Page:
My grandparents were born in Gujarat on the West Coast of India, my parents grew up Uganda in Africa, and I was born in Lincolnshire in England, so Christmas has always been a mixed affair. Luckily, Christmas and spice have always gone hand in hand, so while we embrace the Christmas traditions and meal—tree, turkey, trimmings, and all—we also always turn up the volume on the spices.
On occasion, we’ve roasted a whole tandoori turkey, which has been marinated for a day or two in yogurt, ginger, garlic, and warming spices like cloves, cinnamon, and cardamom. Earthy cumin and black pepper are sprinkled on our roast potatoes before cooking and we’ll occasionally curry the Brussels sprouts. For dessert on Christmas day, we have Christmas cake, but instead of mincemeat, we pack the cake with ginger, dates, and cinnamon and finish it off with a little nip of my father’s favorite Ugandan whisky. And there may be some coconut milk fudge (from my book) on the side.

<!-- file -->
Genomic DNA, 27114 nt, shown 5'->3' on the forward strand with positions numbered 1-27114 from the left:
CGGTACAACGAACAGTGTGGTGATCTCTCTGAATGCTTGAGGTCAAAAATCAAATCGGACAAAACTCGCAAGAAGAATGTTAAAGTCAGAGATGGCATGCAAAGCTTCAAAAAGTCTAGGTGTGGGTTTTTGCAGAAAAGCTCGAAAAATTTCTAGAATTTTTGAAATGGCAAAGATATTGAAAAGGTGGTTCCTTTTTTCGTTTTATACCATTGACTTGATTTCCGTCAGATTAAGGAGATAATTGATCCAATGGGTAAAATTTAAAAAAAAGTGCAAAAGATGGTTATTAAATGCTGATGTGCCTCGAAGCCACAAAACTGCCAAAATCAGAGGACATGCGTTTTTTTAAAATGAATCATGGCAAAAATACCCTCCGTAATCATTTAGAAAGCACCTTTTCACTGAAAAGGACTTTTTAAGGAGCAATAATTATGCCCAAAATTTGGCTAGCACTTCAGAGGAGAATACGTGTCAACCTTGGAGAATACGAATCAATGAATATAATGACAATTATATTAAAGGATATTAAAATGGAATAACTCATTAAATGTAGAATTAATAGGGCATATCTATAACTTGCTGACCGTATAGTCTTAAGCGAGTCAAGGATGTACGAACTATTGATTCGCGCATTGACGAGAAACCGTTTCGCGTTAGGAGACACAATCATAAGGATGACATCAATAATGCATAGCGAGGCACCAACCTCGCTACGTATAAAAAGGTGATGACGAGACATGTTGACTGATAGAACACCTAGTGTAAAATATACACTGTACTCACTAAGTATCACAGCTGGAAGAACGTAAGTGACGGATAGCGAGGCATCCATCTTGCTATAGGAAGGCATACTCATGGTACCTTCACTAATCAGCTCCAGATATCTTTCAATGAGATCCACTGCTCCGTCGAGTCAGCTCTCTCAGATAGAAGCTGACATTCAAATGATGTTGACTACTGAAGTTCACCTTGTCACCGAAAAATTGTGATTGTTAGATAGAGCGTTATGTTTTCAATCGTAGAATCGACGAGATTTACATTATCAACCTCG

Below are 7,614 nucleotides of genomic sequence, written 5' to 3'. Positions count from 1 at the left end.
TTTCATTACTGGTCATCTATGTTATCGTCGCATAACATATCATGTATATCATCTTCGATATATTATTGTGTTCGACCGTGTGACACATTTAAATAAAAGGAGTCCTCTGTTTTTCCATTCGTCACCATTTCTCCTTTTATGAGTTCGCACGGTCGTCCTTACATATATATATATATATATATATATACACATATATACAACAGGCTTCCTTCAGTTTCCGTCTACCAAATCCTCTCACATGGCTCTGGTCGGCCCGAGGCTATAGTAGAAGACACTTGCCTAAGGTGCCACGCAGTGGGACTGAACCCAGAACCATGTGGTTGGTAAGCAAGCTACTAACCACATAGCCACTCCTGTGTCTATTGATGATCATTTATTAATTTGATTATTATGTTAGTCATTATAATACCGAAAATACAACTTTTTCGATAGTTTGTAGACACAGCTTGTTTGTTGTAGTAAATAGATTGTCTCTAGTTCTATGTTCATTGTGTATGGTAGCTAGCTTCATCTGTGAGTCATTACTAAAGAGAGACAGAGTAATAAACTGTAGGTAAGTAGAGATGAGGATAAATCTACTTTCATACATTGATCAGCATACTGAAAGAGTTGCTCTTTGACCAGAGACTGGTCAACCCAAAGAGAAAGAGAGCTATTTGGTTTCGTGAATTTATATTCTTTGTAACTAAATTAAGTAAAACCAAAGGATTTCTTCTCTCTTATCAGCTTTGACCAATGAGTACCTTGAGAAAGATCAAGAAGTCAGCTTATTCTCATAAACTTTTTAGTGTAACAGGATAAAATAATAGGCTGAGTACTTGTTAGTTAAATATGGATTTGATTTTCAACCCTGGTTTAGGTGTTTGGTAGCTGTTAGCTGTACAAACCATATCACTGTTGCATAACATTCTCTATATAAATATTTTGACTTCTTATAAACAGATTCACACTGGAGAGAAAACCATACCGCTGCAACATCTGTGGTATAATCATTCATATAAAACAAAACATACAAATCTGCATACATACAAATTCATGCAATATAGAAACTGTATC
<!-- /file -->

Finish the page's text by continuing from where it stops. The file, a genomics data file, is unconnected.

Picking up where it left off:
But you won’t find this meal in every house, as Christmas in India varies from state to state. In areas where there are more Sikhs, Muslims or Hindu, Christmas is more of a cultural and commercial affair: Mumbai’s biggest train station, CST station, is lit up with thousands of tiny lights, and huge trees appear at central points and in shopping malls in Delhi.
In Kerala and Goa, where there are large Syrian Christian and Catholic communities, every aspect of Christmas is fully celebrated (the meal included). Prayers and preparations start a few weeks in advance of Christmas day: Colored lights adorn houses and beautiful old Portuguese churches and Father Christmases are painted on palm tree trunks. The smell of sweets blow through the streets.
For dinner, you might start with Kerala beef fry with chile and coconut and a little side salad. To follow, a rich coconut chicken curry with fermented rice crepes called appams. The main course is an extravagant fish biryani with vegetable side curries, like mixed vegetable avail with accompanying pickles, raitas, and possibly a dal. Finally, if you could possibly find any room, dessert might be a rich fruitcake (a nod back to colonial India) or classic gulab jamun, milk fried doughnuts soaked in sweet rose syrup.
As always, no matter where Christmas dinner is cooked, it’s tradition to have a little nap afterwards.